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For every $ N \in \mathbb Z$ there exists an integer $n$ such that $ \sqrt N \in \mathbb Q(\zeta_n)$.

I am struggling where to start this question, please suggest me few hints.

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  • $\begingroup$ As mentioned in the answer below, you may assume that $N$ is either $-1$, or a prime $p$, or $-p$. If $N=p>2$, then $2$ divides the degree of the cyclic extension $\Bbb Q(\zeta_p) / \Bbb Q$, which has then a unique quadratic subextension $K/\Bbb Q$. Since only $p$ ramifies in $K$, and has odd discriminant, one finds $$K = \Bbb Q(\sqrt{(-1)^{(p-1)/2} p})$$ (as mentioned here). $\endgroup$ – Watson Nov 22 '18 at 13:05
  • $\begingroup$ See also math.stackexchange.com/questions/30111 $\endgroup$ – Watson Nov 22 '18 at 17:45
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This follows from a very general result, called the Kronecker-Weber Theorem, which says that every finite abelian extension of $\mathbb Q$ is contained in a cyclotomic extension. The proof is rather involved, either using class field theory or deriving it from the corresponding theorem for local fields. The special case of quadratic extensions, however, can be proved directly.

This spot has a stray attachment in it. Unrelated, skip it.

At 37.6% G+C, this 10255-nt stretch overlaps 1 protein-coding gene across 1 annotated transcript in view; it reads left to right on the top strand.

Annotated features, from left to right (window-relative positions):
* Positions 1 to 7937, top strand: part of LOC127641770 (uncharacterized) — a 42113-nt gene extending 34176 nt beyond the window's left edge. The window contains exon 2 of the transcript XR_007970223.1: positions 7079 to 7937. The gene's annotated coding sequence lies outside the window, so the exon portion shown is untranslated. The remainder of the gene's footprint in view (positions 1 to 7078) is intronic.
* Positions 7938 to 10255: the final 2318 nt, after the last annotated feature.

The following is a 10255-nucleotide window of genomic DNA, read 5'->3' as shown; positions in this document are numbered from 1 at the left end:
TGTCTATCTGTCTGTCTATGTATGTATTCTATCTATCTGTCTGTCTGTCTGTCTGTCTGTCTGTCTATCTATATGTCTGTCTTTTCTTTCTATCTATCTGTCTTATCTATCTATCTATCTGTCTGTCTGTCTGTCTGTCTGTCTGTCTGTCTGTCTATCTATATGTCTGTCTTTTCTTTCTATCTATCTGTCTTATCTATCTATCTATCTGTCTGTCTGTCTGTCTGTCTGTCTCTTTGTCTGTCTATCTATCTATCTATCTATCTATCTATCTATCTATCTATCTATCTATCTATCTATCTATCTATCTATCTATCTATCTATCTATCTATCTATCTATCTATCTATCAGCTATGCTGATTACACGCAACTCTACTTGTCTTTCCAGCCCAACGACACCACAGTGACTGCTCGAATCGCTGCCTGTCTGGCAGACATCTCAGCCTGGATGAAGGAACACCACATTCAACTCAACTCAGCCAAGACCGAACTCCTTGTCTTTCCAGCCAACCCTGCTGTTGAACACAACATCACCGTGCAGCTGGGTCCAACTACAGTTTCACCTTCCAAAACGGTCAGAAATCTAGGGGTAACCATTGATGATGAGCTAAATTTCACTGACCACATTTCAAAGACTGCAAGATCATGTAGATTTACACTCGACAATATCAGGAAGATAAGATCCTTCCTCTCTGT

Recall that $\mathbb Q(\zeta_n,\zeta_m) = \mathbb Q(\zeta_{\operatorname{lcm}(m,n)})$. So if $N = ab$ and we know that $\sqrt{a}$ and $\sqrt{b}$ are contained in a cyclotomic extension, then the same is true for $N$. Therefore, we can assume that $N$ is a prime $p$ or (since $\sqrt{-1} \in \mathbb Q(\zeta_4)$) the negative of a prime, $N=-p$. Thus, it suffices to show:

  1. $\sqrt{2} \in \mathbb Q(\zeta_8)$. Show that $\zeta_8 + \zeta_8^{-1}$ is a square root of $2$.
  2. If $p$ is a prime and $p \equiv 1 \pmod 4$ then $\sqrt{p} \in \mathbb Q(\zeta_p)$.
  3. If $p$ is a prime and $p \equiv 3 \pmod 4$ then $\sqrt{-p} \in \mathbb Q(\zeta_p)$.

The second and third part can be done by looking at the Gauss sum $\sum_{a =1}^{p-1} \left(\frac{a}{p}\right) \zeta_p^a$.

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    $\begingroup$ very nice answer! $\endgroup$ – Bombyx mori Jan 20 '13 at 17:15

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